Windows 7 Games Compatibility N-Z

We tested a lot of games under Windows 7 and it's an unfortunate fact that, because of the sheer quantity of titles we were using, we were unable to give every title a proper workout. Instead, when we claim that a game 'works fine', we mean that we were able to run the game as we would expect it to run and successfully played through either the first level or the first ten minutes of the game, depending on how much we liked it.

For Deus Ex for example, we know that you can definitely get as far as your first meeting with Anna Navarre – but that's not to say that errors might not appear later in the game, though that's very unlikely.

How we selected the games we tested was fairly easy though. We simply grabbed most of Joe's favourite PC games, every single game we could find in the bit-tech labs (excluding MMOs, which are always updating to fit compatibility), plus a handful of retro titles. We tried to grab at least one game to represent the most popular engines, from Half-Life's GoldSRC to Monkey Island's SCUMM engine, so that you can fairly accurately judge how other games with that engine will work under Windows 7.

That said, we'd be anxious to expand this list a little bit more – so if you find a game which does or doesn't work on Windows 7, but which did on earlier versions of Windows, then let us know in the forums and let others benefit from your knowledge.

Here, we stumble across some of the more technically interesting problems; namely that Quake Wars would not run in Windows 7 because of an apparent OpenGL problem which caused the game to crash on start-up. The exact error reads "The OpenGL Driver Doesn't Support WGL. Choose Pixel Format ARB” - an error that seems to have been created because of a problem with graphics drivers and the OpenGL installation. It also bears similarities to an error we got with Jedi Knight 2: Outcast, which you can read on the next page.

Game TitleWorks in Windows 7?Notes
Mirror's EdgeWorks fine 
No One Lives ForeverWon't installIncompatible with 64-bit OS
PsychonautsWorks fine 
Quake Wars: Enemy TerritoryWon't runOpenGL error stops the game running
Race Driver: GRIDWorks fine 
Rainbow Six: VegasWorks fine 
Requiem: Avenging AngelWon't runDirectX error on launch - "DX 6.1 Required"
STALKER: Shadow of ChernobylWorks fine 
Splinter Cell: Chaos TheoryWon't installIncompatibility errors prevent install
Supreme CommanderWorks fine 
The Elder Scrolls: OblivionWorks fine 
The Secret of Monkey IslandWon't install64-bit incompatible, can only be run with ScummVM
Thief: Deadly ShadowsWorks fine 
Thief: The Dark ProjectWon't installDirectX error prevents installation
Tomb Raider: LegendWorks fine 
Tom Clancy's HAWXWorks fine 
Unreal Tournament 3Works fine 

In the end, we couldn't find a solution to this problem on Windows 7 even though a quick scan across the Quake Wars community reveals this isn't an isolated incident. Some players proposed some fixes by editing the Windows registry, but it wasn't clear if that would also help Windows 7. It's possible that, as new drivers roll out which directly support Windows 7, the problem may soon get corrected.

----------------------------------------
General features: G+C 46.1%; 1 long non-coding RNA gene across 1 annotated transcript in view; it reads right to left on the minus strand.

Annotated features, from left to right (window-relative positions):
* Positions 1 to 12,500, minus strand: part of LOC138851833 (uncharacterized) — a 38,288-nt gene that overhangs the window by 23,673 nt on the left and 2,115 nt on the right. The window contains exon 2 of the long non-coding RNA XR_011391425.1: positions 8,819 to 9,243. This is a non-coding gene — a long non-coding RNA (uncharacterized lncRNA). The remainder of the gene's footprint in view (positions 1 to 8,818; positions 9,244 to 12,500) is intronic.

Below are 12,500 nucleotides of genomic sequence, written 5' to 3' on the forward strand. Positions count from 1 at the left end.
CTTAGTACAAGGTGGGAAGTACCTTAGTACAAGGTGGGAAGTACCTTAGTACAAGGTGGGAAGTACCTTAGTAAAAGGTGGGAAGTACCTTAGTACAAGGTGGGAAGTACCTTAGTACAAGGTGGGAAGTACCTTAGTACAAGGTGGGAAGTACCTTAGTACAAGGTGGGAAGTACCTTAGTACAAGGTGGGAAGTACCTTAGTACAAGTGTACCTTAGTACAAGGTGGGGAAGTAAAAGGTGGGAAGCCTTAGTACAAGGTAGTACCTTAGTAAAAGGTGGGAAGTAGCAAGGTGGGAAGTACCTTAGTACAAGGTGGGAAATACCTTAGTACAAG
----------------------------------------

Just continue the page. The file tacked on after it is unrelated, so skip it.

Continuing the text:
Other problems we ran across were less interesting. Requiem: Avenging Angel is a pretty obscure, old game which never had much after-market support and which relies on the now-ancient DirectX 6.1, with an DirectX version checker built into the game. Upon checking the version of DirectX being used and finding that it is not DirectX 6.1, the game refuses to run – even in Windows 95 or Windows 98 compatibility mode.

DirectX issues also prevent the early Thief games from being installed in any compatibility mode, with an error message appearing that reveals the game believes it is being installed on the incompatible "Windows NT" operating system. A later error indicates a problem with a “DirectX limitation” that then aborts the game. It's a good thing The Dark Mod for the Doom 3 engine was just released then.

The Secret of Monkey Island is another game which refused to run, though the problems it generates are entirely expected if we're going to be honest. Built on the SCUMM engine, most of the classic LucasArts adventure games stopped working around the time of Windows XP, even on 32-bit systems. Thankfully, the current version of ScummVM does work fine on Windows 7 – so you can get your three-headed monkey on through that, for free.

Splinter Cell: Chaos Theory also threw up problems, in this case it's down to the ever-annoying Starforce DRM, which prevents the game being installed on OS's above XP - including Vista. There's some discussion about various fixes for the game using the latest Starforce drivers, but many users claim that the game is still mostly unplayable and unstable even with these, thus we've filed it under incompatible for now.
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